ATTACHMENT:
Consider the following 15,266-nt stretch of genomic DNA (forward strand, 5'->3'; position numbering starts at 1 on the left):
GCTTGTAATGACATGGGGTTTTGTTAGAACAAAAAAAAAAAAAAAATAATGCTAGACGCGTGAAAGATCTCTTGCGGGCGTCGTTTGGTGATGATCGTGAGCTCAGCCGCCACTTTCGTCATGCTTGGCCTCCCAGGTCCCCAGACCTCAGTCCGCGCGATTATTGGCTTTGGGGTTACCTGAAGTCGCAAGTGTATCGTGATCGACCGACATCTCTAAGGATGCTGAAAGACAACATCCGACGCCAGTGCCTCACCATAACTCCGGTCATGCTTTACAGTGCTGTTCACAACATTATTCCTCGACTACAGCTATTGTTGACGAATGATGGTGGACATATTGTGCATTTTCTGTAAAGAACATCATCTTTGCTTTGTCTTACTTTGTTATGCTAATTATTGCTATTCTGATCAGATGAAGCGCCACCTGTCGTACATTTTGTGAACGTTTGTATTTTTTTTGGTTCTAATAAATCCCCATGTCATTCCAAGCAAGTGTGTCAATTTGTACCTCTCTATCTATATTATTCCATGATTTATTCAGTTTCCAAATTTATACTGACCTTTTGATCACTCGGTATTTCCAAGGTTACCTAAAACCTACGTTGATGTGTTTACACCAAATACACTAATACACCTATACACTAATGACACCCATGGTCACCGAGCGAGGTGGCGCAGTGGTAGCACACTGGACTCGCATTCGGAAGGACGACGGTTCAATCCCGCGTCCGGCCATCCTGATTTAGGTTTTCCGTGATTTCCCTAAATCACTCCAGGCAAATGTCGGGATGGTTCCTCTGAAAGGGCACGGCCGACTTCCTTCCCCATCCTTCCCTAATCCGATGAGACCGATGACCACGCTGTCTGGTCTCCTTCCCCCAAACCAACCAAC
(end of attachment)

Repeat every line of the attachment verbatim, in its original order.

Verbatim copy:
Consider the following 15,266-nt stretch of genomic DNA (forward strand, 5'->3'; position numbering starts at 1 on the left):
GCTTGTAATGACATGGGGTTTTGTTAGAACAAAAAAAAAAAAAAAATAATGCTAGACGCGTGAAAGATCTCTTGCGGGCGTCGTTTGGTGATGATCGTGAGCTCAGCCGCCACTTTCGTCATGCTTGGCCTCCCAGGTCCCCAGACCTCAGTCCGCGCGATTATTGGCTTTGGGGTTACCTGAAGTCGCAAGTGTATCGTGATCGACCGACATCTCTAAGGATGCTGAAAGACAACATCCGACGCCAGTGCCTCACCATAACTCCGGTCATGCTTTACAGTGCTGTTCACAACATTATTCCTCGACTACAGCTATTGTTGACGAATGATGGTGGACATATTGTGCATTTTCTGTAAAGAACATCATCTTTGCTTTGTCTTACTTTGTTATGCTAATTATTGCTATTCTGATCAGATGAAGCGCCACCTGTCGTACATTTTGTGAACGTTTGTATTTTTTTTGGTTCTAATAAATCCCCATGTCATTCCAAGCAAGTGTGTCAATTTGTACCTCTCTATCTATATTATTCCATGATTTATTCAGTTTCCAAATTTATACTGACCTTTTGATCACTCGGTATTTCCAAGGTTACCTAAAACCTACGTTGATGTGTTTACACCAAATACACTAATACACCTATACACTAATGACACCCATGGTCACCGAGCGAGGTGGCGCAGTGGTAGCACACTGGACTCGCATTCGGAAGGACGACGGTTCAATCCCGCGTCCGGCCATCCTGATTTAGGTTTTCCGTGATTTCCCTAAATCACTCCAGGCAAATGTCGGGATGGTTCCTCTGAAAGGGCACGGCCGACTTCCTTCCCCATCCTTCCCTAATCCGATGAGACCGATGACCACGCTGTCTGGTCTCCTTCCCCCAAACCAACCAAC